- Manage requests. Processing all worker requests through one system allows transparency. A VMS provides organizations with a consistent way to submit and approve worker requests, to select and onboard candidates, and to track the amount of time worked.
- Consolidate invoicing. Magevney says a VMS can house all invoices under one roof, helping to reduce paperwork and manual processes.
- Build rate cards. Organizations can struggle with accounting for the various pay rates by job type and market. “A VMS allows you to better manage rates and easily adjust when job titles and markets change in certain geographies,” says Magevney.
Fieldglass’s system has a manage pay parity feature to oversee pay entitlement rights per local legislation requirements. Its pay rules engine also allows complex rate modeling for country, local, and client specific bill rates.
- Comply with worker tenure. Some countries have statutory laws around contingent worker tenure that must be followed. VMSs often provide information around worker tenure, cooling off periods, and scheduling assignments.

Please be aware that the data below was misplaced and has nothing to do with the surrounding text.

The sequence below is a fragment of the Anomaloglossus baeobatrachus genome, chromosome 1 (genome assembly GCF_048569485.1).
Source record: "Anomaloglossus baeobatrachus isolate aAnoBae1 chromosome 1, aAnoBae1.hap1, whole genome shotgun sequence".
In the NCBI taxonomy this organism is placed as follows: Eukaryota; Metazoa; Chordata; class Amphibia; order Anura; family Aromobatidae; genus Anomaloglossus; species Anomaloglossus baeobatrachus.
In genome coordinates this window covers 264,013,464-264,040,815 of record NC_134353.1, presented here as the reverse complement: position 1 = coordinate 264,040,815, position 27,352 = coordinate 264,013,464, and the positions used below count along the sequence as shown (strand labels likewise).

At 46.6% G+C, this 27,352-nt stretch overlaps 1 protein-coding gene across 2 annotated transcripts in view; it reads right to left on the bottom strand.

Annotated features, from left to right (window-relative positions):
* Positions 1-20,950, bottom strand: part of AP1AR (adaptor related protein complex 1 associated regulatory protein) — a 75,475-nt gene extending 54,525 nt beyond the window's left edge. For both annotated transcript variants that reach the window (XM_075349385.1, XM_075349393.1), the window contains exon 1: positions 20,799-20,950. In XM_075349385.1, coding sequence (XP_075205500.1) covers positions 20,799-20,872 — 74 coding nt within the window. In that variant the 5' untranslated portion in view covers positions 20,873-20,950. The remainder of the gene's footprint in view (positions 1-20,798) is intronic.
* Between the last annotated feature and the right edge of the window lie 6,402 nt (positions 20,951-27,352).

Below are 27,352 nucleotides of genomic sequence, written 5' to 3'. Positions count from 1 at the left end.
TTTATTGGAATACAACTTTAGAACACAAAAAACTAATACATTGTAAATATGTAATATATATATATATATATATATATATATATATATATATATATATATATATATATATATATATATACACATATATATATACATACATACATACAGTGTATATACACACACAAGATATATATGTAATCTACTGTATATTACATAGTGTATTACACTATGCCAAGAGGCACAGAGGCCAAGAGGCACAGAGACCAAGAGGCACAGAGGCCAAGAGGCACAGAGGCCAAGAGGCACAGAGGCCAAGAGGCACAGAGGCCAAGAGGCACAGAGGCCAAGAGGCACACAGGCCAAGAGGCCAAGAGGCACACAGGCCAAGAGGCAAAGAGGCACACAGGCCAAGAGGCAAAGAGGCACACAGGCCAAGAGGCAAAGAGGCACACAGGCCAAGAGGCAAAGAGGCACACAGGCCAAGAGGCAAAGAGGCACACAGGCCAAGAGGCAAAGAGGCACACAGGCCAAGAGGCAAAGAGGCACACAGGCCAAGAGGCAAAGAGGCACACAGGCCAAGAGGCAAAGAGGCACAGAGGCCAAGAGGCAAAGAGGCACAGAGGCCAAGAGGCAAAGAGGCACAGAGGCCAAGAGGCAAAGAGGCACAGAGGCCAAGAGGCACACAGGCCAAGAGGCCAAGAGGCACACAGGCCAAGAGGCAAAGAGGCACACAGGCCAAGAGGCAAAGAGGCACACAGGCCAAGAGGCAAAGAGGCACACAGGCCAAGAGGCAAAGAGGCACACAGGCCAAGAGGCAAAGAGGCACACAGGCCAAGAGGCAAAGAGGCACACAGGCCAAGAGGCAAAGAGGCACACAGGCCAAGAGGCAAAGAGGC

- Ensure data security. VMS technology can protect corporate confidential information across borders.
One factor that should not be overlooked is cultural nuances. “Temporary work has had a negative connotation, particularly in many parts of Europe, so to counteract these misconceptions, many countries have enacted legislation to protect the interests of temporary workers and grant them equality not just in terms of pay, but also for working conditions and benefits,” says Fieldglass’s Burke.
Burke recommends a few factors to take into consideration:
1. Business practices. Being conscious of local business practices will be viewed by locals as a sign of respect. For example, in France, China, and Japan the manner in which organizations conduct business is very specific and locals have a strong sense of pride in maintaining those values. Technology and program adoption rates will increase as a result of
respecting cultural nuances.
2. Locality. Enlist worker assignments to be consistent with country-specific considerations, including holidays, work hours, languages and time zones.